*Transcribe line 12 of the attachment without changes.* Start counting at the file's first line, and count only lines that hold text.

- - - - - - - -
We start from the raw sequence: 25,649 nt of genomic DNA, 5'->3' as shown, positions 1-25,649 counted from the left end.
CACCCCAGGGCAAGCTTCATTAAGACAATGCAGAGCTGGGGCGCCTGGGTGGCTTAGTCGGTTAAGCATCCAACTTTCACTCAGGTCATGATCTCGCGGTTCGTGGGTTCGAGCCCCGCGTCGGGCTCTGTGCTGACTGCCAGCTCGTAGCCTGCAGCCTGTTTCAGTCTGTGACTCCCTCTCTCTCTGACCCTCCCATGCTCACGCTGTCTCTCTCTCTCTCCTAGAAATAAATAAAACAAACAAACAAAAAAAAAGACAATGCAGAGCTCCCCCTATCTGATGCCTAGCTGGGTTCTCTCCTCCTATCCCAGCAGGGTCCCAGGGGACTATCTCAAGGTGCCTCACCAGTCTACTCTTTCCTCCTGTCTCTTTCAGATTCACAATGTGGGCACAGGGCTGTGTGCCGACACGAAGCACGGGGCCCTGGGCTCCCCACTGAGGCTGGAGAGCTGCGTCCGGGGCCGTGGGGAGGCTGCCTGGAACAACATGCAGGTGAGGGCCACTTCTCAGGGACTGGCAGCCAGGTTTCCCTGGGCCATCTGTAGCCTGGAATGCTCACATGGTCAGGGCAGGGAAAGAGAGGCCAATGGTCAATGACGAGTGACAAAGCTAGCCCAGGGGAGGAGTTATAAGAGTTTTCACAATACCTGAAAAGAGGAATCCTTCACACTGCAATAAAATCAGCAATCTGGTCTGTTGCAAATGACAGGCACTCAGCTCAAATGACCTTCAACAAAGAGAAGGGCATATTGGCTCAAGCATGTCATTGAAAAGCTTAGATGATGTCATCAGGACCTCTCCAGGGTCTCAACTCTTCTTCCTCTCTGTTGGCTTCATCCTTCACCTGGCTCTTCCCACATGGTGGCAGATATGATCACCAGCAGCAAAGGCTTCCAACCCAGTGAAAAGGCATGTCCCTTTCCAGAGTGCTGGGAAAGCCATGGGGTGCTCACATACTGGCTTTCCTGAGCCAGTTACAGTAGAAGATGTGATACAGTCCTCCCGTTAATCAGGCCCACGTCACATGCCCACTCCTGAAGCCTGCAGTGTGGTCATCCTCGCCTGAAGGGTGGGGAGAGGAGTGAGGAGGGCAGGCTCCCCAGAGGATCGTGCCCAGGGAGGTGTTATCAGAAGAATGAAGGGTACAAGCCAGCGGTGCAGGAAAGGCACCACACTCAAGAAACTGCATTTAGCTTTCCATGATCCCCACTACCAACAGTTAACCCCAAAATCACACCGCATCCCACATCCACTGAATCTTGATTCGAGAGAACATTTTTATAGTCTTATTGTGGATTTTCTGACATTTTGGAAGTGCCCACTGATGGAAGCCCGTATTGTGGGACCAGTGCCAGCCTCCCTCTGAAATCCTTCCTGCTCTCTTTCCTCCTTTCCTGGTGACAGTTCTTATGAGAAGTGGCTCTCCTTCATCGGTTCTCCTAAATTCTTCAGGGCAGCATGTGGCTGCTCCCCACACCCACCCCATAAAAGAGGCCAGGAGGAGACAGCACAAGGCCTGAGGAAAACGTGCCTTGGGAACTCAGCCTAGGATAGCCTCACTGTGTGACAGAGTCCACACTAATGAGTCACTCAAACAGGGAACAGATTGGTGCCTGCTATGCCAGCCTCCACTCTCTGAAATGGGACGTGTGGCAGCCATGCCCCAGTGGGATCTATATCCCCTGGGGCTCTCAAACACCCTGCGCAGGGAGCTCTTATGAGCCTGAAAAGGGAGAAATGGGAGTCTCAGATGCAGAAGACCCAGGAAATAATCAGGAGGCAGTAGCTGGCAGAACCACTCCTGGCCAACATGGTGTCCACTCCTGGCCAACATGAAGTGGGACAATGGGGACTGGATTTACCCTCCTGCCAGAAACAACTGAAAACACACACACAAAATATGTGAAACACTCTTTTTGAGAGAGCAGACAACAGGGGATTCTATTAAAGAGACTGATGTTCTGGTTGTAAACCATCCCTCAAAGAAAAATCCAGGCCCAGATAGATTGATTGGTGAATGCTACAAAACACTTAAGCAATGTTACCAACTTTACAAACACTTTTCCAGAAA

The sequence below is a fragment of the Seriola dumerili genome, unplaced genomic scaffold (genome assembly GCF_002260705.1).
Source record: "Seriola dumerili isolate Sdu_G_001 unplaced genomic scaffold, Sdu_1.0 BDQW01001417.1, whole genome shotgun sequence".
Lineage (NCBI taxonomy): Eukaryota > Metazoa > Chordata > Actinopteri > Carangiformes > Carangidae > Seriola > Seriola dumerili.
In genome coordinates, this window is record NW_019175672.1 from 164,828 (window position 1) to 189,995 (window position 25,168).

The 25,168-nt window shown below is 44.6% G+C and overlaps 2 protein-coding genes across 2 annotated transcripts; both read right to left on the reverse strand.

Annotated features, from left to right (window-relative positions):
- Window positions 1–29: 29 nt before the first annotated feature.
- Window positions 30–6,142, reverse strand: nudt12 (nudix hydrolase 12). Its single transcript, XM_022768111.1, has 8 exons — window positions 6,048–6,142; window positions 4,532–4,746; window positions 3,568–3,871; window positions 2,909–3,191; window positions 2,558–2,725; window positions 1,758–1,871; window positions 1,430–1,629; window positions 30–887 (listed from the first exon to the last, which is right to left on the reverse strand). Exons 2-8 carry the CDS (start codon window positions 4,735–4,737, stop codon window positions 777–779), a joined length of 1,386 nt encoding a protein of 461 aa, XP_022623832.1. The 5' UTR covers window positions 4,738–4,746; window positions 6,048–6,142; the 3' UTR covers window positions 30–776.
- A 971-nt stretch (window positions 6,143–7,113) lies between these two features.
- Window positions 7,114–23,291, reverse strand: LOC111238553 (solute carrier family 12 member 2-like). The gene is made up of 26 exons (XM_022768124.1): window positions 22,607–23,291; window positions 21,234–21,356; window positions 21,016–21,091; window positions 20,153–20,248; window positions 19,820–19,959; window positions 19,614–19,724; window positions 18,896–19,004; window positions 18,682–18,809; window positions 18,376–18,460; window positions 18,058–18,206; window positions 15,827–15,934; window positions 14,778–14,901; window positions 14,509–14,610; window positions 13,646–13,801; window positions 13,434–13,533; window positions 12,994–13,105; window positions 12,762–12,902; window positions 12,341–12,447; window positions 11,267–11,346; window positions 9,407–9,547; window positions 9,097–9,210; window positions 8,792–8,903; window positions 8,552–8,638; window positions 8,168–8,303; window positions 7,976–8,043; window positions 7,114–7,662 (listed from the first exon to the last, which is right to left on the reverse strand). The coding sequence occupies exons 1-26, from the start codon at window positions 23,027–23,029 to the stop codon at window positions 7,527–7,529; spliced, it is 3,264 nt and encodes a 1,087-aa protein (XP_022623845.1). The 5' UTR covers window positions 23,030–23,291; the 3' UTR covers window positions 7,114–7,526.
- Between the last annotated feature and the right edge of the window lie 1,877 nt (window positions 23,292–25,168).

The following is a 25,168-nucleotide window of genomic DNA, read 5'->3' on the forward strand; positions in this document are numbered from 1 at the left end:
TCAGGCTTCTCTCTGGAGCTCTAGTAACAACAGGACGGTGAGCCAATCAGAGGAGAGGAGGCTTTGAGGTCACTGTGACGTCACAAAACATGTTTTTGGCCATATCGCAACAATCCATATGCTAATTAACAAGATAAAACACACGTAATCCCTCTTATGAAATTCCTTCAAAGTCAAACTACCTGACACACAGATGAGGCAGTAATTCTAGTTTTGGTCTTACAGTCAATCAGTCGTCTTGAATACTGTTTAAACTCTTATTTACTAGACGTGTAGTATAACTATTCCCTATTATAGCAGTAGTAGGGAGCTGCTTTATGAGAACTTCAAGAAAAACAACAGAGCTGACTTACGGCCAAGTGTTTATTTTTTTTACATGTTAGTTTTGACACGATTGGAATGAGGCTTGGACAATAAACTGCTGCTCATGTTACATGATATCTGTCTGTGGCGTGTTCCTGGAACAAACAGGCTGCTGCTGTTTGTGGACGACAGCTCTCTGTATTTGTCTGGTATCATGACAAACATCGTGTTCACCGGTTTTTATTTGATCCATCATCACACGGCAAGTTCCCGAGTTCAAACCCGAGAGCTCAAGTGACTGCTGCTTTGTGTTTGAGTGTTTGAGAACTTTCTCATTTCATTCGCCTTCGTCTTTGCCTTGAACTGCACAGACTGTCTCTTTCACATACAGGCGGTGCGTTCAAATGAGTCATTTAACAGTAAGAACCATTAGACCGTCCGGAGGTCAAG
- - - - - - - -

- Window positions 7,114–23,291, reverse strand: LOC111238553 (solute carrier family 12 member 2-like). The gene is made up of 26 exons (XM_022768124.1): window positions 22,607–23,291; window positions 21,234–21,356; window positions 21,016–21,091; window positions 20,153–20,248; window positions 19,820–19,959; window positions 19,614–19,724; window positions 18,896–19,004; window positions 18,682–18,809; window positions 18,376–18,460; window positions 18,058–18,206; window positions 15,827–15,934; window positions 14,778–14,901; window positions 14,509–14,610; window positions 13,646–13,801; window positions 13,434–13,533; window positions 12,994–13,105; window positions 12,762–12,902; window positions 12,341–12,447; window positions 11,267–11,346; window positions 9,407–9,547; window positions 9,097–9,210; window positions 8,792–8,903; window positions 8,552–8,638; window positions 8,168–8,303; window positions 7,976–8,043; window positions 7,114–7,662 (listed from the first exon to the last, which is right to left on the reverse strand). The coding sequence occupies exons 1-26, from the start codon at window positions 23,027–23,029 to the stop codon at window positions 7,527–7,529; spliced, it is 3,264 nt and encodes a 1,087-aa protein (XP_022623845.1). The 5' UTR covers window positions 23,030–23,291; the 3' UTR covers window positions 7,114–7,526.